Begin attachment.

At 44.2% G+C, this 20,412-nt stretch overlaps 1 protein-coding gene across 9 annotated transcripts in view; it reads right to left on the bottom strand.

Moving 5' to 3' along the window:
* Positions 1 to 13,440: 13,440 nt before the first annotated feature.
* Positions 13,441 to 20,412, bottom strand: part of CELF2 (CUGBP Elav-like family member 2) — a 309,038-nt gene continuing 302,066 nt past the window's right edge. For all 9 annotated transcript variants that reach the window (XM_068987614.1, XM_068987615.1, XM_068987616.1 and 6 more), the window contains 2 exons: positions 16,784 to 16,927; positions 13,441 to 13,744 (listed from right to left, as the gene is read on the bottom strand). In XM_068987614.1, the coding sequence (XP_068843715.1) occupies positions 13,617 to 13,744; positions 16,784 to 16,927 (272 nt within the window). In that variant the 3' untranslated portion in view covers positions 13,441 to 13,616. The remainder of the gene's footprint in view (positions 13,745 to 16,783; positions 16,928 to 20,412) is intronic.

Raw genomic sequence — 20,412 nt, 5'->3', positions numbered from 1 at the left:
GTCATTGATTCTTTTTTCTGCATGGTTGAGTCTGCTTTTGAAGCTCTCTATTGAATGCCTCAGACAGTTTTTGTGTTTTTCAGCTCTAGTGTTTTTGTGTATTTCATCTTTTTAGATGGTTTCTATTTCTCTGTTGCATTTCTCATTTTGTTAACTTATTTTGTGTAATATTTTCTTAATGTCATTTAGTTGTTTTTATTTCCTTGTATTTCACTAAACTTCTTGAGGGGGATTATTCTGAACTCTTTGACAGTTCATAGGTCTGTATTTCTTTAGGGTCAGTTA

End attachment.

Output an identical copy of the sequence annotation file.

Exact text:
At 44.2% G+C, this 20,412-nt stretch overlaps 1 protein-coding gene across 9 annotated transcripts in view; it reads right to left on the bottom strand.

Moving 5' to 3' along the window:
* Positions 1 to 13,440: 13,440 nt before the first annotated feature.
* Positions 13,441 to 20,412, bottom strand: part of CELF2 (CUGBP Elav-like family member 2) — a 309,038-nt gene continuing 302,066 nt past the window's right edge. For all 9 annotated transcript variants that reach the window (XM_068987614.1, XM_068987615.1, XM_068987616.1 and 6 more), the window contains 2 exons: positions 16,784 to 16,927; positions 13,441 to 13,744 (listed from right to left, as the gene is read on the bottom strand). In XM_068987614.1, the coding sequence (XP_068843715.1) occupies positions 13,617 to 13,744; positions 16,784 to 16,927 (272 nt within the window). In that variant the 3' untranslated portion in view covers positions 13,441 to 13,616. The remainder of the gene's footprint in view (positions 13,745 to 16,783; positions 16,928 to 20,412) is intronic.

Raw genomic sequence — 20,412 nt, 5'->3', positions numbered from 1 at the left:
GTCATTGATTCTTTTTTCTGCATGGTTGAGTCTGCTTTTGAAGCTCTCTATTGAATGCCTCAGACAGTTTTTGTGTTTTTCAGCTCTAGTGTTTTTGTGTATTTCATCTTTTTAGATGGTTTCTATTTCTCTGTTGCATTTCTCATTTTGTTAACTTATTTTGTGTAATATTTTCTTAATGTCATTTAGTTGTTTTTATTTCCTTGTATTTCACTAAACTTCTTGAGGGGGATTATTCTGAACTCTTTGACAGTTCATAGGTCTGTATTTCTTTAGGGTCAGTTA